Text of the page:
A mathematician’s view on integration in health and social care

Though the answer may be integration, we don’t always know what the question is.

Similarly, though we often say “integration”, it’s not always clear what type of integration we mean. There are at least four interpretations of what we meant when we talk about “integration”:

  • Integration across any of primary, secondary and tertiary healthcare
  • Integration across health and social care (and education and housing and etc.) boundaries
  • Integration of resources and processes
  • Integration at the level of the individual.

As a mathematician by training, integration has another particular meaning to me. I thought it would be useful to reflect on what integration means from a mathematician’s perspective and so what we might learn from this in the context of health and social care.IntegrationMathematically, integration is the reverse process of differentiation. Differentiation is all about rates of change across different variables in a system. Differentiation is a way of thinking about the world as a result of combining infinitesimally small changes at particular points in time or space.

Integration, on the other hand, gives you a bigger sense of the whole. It tells you not just about rates of change but the overall picture you have: the sum total of what exists in time or space.

Differentiation is easier. It’s exciting (think Mick Jagger swaggering around a stage) and has no room for anything but the most important stuff. If there are any ‘spare’ numbers floating around then the process of differentiation gets rids of them – they disappear.

Integration, as any mathematician will tell you, is far harder. It’s a slower, altogether more considered process that requires more sophistication (think Bjork). There are some tricks you can use to make it slightly easier – such as integration by parts – but the challenge of integration remains.

And because integration is the reverse of differentiation it adds in an unknown factor: the arbitrary constant (from which this blog takes its name). Where differentiation has no space or time for the arbitrary constant, integration very deliberately includes it and recognises it. This unknown factor – an unidentified ingredient – is a vital component of integration.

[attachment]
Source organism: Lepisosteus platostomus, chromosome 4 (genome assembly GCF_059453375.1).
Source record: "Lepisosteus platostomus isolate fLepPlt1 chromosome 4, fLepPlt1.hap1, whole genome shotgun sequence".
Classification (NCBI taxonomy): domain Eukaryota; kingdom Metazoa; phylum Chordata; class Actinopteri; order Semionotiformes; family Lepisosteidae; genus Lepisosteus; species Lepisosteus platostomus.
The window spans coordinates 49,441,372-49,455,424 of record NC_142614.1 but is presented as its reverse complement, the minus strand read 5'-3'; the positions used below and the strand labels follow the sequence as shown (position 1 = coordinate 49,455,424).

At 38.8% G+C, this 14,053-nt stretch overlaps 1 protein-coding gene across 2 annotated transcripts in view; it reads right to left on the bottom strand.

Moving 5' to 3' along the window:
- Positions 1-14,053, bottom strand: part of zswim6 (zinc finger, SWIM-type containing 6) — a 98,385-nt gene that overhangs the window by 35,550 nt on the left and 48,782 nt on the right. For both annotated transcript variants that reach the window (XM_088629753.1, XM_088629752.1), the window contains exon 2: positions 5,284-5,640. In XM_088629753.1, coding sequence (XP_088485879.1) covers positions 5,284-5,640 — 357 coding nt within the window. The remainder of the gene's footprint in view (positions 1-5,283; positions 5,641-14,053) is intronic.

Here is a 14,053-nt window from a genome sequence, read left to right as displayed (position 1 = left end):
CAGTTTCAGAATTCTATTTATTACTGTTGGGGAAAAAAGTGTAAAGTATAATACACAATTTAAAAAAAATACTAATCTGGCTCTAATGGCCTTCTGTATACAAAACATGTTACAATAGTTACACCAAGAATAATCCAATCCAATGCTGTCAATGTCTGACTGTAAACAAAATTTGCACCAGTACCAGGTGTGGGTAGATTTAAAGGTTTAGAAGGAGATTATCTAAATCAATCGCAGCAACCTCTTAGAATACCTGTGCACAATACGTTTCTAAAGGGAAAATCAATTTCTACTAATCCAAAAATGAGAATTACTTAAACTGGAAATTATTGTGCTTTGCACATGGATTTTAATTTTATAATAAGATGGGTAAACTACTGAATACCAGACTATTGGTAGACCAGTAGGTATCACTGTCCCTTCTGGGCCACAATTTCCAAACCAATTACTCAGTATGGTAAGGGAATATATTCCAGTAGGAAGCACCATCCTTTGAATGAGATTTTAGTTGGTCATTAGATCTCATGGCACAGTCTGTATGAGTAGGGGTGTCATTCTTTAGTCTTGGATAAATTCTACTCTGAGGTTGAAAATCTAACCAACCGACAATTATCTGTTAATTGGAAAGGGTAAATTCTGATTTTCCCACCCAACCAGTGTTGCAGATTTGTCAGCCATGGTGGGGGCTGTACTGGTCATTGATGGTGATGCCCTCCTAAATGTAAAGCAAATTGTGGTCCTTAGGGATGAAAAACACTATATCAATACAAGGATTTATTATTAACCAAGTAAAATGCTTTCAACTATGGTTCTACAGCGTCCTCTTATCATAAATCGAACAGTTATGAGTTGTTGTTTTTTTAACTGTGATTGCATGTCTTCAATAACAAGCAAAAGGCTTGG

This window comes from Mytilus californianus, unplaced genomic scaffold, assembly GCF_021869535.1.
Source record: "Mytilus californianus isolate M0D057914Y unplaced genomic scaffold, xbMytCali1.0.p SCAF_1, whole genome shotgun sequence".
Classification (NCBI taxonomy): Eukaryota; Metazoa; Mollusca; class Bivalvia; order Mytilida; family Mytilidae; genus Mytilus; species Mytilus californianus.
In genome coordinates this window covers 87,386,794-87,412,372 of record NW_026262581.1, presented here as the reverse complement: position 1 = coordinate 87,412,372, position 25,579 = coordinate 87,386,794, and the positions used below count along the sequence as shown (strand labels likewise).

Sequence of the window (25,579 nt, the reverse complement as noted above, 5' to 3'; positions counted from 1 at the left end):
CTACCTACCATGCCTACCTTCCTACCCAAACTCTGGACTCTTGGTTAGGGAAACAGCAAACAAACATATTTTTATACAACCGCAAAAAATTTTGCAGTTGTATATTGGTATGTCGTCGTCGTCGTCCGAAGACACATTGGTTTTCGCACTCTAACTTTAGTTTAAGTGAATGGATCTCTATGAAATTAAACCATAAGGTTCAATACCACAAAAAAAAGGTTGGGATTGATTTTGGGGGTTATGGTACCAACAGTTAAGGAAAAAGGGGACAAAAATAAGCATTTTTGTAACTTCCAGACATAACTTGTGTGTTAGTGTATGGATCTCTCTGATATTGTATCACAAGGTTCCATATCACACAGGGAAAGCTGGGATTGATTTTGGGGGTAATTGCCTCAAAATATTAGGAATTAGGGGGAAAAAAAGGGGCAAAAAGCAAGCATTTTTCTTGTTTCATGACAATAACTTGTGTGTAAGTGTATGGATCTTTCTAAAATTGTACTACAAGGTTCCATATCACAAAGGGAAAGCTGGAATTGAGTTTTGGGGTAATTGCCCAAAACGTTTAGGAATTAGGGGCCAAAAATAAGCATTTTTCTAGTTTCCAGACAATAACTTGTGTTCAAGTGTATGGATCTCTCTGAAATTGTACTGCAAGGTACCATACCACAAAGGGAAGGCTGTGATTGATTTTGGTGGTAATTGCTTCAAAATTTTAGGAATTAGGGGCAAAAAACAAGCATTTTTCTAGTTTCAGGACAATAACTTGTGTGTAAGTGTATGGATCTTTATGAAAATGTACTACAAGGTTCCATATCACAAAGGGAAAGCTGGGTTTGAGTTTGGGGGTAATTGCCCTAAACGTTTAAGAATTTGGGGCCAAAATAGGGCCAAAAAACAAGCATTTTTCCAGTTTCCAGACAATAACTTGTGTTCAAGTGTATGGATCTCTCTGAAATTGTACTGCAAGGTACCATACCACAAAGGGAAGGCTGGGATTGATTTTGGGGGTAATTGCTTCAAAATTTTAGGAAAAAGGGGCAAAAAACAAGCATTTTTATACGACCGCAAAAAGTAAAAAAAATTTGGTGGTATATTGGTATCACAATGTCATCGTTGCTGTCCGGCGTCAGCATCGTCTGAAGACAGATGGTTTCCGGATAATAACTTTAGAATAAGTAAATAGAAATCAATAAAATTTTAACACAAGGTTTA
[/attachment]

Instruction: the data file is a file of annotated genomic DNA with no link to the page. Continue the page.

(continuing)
(Interestingly, the only time the added, unknown ingredient of the arbitrary constant doesn’t play a part in integration is if you explicitly define the boundaries within which integration happens. By specifying these limits so exactly the arbitrary constant is cancelled out.)

If we were therefore to try and summarise what we know about integration from a mathematical point of view we’d say something like this:

  • Integration is harder than differentiation – though there are limited tricks to make it easier
  • It gives a bigger picture across a wider area than a specific view of just one point in time or space
  • It has a secret ingredient – the arbitrary constant – which his fundamental to capturing this bigger picture
  • This secret ingredient disappears only if you define exactly the boundaries of what integration is trying to achieve
  • Integration is a subtle, complex process that takes time and understanding to do.

Thus, though you wouldn’t immediately think it, the mathematical conception of integration tells us everything we need to know about successful integration in public services, especially across health and social care and beyond.

Breadline or Left Behind: social work schemes for graduates from the university of life

Frontline and Think Ahead are new routes into children’s and mental health social work respectively for graduates with a 2:1 degree or better. The principle behind them – derived from Teach First – is to attract the “brightest and best” into a job / career they may not otherwise have considered.

My feelings about these social work training programmes have developed over time. Initially I wasn’t keen, but now I feel that anything which promotes social work as a good profession should be, broadly, welcomed.

How my feelings have developed have probably reflected the way the programmes themselves have been refined since their inception. Where before there was arguably an elitist, Oxbridge focus on who the programme’s participants might be, now it feels they’re much more interested in good graduates from a broader set of universities.